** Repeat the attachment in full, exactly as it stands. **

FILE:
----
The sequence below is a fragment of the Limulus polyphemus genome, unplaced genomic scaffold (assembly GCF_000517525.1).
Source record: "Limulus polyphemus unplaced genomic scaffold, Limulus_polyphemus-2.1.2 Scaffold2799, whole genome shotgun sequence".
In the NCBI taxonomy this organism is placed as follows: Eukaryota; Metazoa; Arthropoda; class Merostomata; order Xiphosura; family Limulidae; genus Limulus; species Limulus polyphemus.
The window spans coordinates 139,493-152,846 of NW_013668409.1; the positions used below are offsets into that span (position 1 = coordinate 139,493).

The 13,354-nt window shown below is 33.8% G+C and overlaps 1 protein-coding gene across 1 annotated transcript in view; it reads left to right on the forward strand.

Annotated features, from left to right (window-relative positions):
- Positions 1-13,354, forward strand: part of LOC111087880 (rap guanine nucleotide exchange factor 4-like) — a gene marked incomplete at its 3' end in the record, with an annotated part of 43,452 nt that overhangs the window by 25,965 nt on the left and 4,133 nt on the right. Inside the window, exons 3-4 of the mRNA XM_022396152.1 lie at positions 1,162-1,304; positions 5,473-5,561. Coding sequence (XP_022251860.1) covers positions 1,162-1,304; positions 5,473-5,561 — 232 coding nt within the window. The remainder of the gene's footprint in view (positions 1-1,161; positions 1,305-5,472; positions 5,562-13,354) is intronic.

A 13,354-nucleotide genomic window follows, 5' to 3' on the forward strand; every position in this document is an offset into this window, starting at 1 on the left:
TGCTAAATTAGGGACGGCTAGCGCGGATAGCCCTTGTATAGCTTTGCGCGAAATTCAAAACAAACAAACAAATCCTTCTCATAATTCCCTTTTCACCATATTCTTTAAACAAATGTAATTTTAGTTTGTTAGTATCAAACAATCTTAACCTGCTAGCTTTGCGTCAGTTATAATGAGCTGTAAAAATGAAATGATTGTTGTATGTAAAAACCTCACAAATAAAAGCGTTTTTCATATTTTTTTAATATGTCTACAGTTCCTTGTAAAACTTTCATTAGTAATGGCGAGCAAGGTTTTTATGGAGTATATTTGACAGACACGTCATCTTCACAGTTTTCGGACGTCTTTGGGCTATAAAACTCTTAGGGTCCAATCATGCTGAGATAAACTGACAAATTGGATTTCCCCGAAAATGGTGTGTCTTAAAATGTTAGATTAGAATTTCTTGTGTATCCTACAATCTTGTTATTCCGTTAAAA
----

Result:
The sequence below is a fragment of the Limulus polyphemus genome, unplaced genomic scaffold (assembly GCF_000517525.1).
Source record: "Limulus polyphemus unplaced genomic scaffold, Limulus_polyphemus-2.1.2 Scaffold2799, whole genome shotgun sequence".
In the NCBI taxonomy this organism is placed as follows: Eukaryota; Metazoa; Arthropoda; class Merostomata; order Xiphosura; family Limulidae; genus Limulus; species Limulus polyphemus.
The window spans coordinates 139,493-152,846 of NW_013668409.1; the positions used below are offsets into that span (position 1 = coordinate 139,493).

The 13,354-nt window shown below is 33.8% G+C and overlaps 1 protein-coding gene across 1 annotated transcript in view; it reads left to right on the forward strand.

Annotated features, from left to right (window-relative positions):
- Positions 1-13,354, forward strand: part of LOC111087880 (rap guanine nucleotide exchange factor 4-like) — a gene marked incomplete at its 3' end in the record, with an annotated part of 43,452 nt that overhangs the window by 25,965 nt on the left and 4,133 nt on the right. Inside the window, exons 3-4 of the mRNA XM_022396152.1 lie at positions 1,162-1,304; positions 5,473-5,561. Coding sequence (XP_022251860.1) covers positions 1,162-1,304; positions 5,473-5,561 — 232 coding nt within the window. The remainder of the gene's footprint in view (positions 1-1,161; positions 1,305-5,472; positions 5,562-13,354) is intronic.

A 13,354-nucleotide genomic window follows, 5' to 3' on the forward strand; every position in this document is an offset into this window, starting at 1 on the left:
TGCTAAATTAGGGACGGCTAGCGCGGATAGCCCTTGTATAGCTTTGCGCGAAATTCAAAACAAACAAACAAATCCTTCTCATAATTCCCTTTTCACCATATTCTTTAAACAAATGTAATTTTAGTTTGTTAGTATCAAACAATCTTAACCTGCTAGCTTTGCGTCAGTTATAATGAGCTGTAAAAATGAAATGATTGTTGTATGTAAAAACCTCACAAATAAAAGCGTTTTTCATATTTTTTTAATATGTCTACAGTTCCTTGTAAAACTTTCATTAGTAATGGCGAGCAAGGTTTTTATGGAGTATATTTGACAGACACGTCATCTTCACAGTTTTCGGACGTCTTTGGGCTATAAAACTCTTAGGGTCCAATCATGCTGAGATAAACTGACAAATTGGATTTCCCCGAAAATGGTGTGTCTTAAAATGTTAGATTAGAATTTCTTGTGTATCCTACAATCTTGTTATTCCGTTAAAA